fied in all cases in this series, with total loss in 4 cases. Other typical features include symptoms simulating oti⁃ tis media(Cases 1, 4 and 5 in this series)and red col⁃ ored mass and blood-tinted discharge in the EAC. In

cases with advance lesion, functions of the facial nerve and/or lower cranial nerves will be compromised, result⁃ ing in facial paralysis/spasm, hoarseness and tongue atro⁃ phy.

There lack studies on age and gender distributions in ELST, although it seems to affect females more than males. Five of the 6 cases in this series are female. There is a wide age range for this disease(10-80 years)

[5], and the onset age can be as young as 4 years[6]. The

average age in this group is 39.8 years.

Imaging studies in ELST typically reveal destruction of bony structures between the IAC and sigmoid sinus, often involving the posterior cranial fossa. Bony erosion is sometimes limited to the mid section of the petrous temporal bone, but can be extensive and involving the mastoid, TC and JF. Irregular signal enhancement is commonly seen on ELST images, often showing calcifica⁃ tion and cystic or necrotic changes(Fig 1 and 2). DSA images usually indicate rich blood supply, but not as strong or homogeneous as in GJT or meningioma and sometimes with non-vascular(cystic)areas(Fig 3).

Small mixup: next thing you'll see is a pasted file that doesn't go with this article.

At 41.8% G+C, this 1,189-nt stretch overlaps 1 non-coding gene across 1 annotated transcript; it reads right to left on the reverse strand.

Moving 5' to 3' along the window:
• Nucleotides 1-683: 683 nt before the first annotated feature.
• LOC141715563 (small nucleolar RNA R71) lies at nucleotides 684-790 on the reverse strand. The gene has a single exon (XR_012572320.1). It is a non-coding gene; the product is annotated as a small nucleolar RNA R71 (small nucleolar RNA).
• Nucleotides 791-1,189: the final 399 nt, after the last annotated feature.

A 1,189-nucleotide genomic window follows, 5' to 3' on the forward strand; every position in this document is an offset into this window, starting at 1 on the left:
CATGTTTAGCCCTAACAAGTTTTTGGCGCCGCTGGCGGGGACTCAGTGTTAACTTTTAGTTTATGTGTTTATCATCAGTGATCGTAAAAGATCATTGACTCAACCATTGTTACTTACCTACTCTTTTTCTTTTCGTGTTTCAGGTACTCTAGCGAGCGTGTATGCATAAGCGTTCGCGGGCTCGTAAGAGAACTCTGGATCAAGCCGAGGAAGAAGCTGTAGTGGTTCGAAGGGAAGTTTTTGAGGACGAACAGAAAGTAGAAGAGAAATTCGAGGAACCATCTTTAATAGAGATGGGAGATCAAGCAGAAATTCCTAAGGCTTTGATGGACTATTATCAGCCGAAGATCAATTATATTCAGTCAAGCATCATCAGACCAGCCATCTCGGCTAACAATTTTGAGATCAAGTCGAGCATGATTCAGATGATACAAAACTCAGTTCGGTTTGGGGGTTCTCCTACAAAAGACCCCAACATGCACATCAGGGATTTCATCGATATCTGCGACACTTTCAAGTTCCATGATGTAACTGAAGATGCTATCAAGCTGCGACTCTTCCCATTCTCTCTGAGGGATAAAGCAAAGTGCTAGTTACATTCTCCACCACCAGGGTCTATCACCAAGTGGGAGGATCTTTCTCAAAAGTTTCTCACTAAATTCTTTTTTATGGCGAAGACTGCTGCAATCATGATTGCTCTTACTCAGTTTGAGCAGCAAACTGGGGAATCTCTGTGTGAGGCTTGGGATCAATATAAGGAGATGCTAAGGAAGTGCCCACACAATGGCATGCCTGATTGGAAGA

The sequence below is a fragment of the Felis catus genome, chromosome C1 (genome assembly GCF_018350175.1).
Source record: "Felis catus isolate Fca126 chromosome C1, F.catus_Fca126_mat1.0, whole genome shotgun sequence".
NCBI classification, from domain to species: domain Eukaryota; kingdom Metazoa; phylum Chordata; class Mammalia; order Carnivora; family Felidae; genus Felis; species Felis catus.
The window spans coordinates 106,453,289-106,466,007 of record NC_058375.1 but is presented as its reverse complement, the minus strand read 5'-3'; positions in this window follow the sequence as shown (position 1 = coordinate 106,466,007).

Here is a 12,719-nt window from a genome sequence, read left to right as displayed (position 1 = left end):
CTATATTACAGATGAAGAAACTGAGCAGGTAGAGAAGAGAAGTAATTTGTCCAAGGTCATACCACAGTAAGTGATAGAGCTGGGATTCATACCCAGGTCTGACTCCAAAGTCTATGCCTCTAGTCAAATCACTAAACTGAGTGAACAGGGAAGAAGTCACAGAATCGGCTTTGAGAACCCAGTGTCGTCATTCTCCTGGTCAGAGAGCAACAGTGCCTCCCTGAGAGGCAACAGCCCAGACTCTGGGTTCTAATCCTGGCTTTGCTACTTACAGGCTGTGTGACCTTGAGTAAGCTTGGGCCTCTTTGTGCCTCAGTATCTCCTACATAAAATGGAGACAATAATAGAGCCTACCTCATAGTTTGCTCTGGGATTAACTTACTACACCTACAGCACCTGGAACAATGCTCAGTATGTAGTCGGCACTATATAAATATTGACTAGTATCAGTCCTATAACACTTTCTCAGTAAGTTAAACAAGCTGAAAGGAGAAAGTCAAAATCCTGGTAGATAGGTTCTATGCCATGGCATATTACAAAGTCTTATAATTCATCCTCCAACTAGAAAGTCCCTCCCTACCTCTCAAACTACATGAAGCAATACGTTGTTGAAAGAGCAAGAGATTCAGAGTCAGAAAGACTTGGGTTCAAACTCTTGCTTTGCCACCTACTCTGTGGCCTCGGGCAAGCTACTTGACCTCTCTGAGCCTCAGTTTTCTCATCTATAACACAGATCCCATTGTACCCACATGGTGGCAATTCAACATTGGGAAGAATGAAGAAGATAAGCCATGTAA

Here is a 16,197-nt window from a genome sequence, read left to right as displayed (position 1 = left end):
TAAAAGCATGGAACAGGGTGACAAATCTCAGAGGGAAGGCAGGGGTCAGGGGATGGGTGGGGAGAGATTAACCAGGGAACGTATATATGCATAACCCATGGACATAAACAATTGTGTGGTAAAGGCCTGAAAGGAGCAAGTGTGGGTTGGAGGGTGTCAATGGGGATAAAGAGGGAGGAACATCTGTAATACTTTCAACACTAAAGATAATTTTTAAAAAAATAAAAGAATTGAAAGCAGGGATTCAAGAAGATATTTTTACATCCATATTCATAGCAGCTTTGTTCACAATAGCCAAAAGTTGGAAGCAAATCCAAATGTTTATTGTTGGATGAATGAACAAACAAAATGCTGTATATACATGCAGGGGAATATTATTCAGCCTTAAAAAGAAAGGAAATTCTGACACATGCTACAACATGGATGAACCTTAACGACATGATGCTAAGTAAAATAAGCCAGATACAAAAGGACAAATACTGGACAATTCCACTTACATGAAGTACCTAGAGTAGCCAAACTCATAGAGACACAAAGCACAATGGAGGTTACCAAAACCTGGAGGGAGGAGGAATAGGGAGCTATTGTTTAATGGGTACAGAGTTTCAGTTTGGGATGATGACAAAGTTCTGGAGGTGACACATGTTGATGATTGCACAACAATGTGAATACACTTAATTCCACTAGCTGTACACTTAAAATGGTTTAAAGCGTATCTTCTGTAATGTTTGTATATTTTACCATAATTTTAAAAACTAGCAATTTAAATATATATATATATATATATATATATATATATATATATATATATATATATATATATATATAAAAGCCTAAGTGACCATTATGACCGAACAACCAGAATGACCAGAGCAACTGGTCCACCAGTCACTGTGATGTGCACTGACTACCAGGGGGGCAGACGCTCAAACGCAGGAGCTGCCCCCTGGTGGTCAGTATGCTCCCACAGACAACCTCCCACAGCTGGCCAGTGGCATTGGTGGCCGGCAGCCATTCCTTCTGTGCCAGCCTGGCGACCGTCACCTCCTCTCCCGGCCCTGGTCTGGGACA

Histologically, ELST features papilloglandular pat⁃ terns[7]that can be dominated by either colloidal or pap⁃

illary areas[8]. The glandular structures contain large

number of papillae and cysts covered by cuboidal or flat epithelium and are rich in blood vessels, similar to cho⁃ roid plexus papilloma. The cysts are filled with colloidal substance, similar to papillary carcinoma of thyroid. Clear cells can be seen, as in clear cell carcinoma of kid⁃ ney. Because the ELS derives from the neuroectoderm, immunohistological staining for epithelial membrane an⁃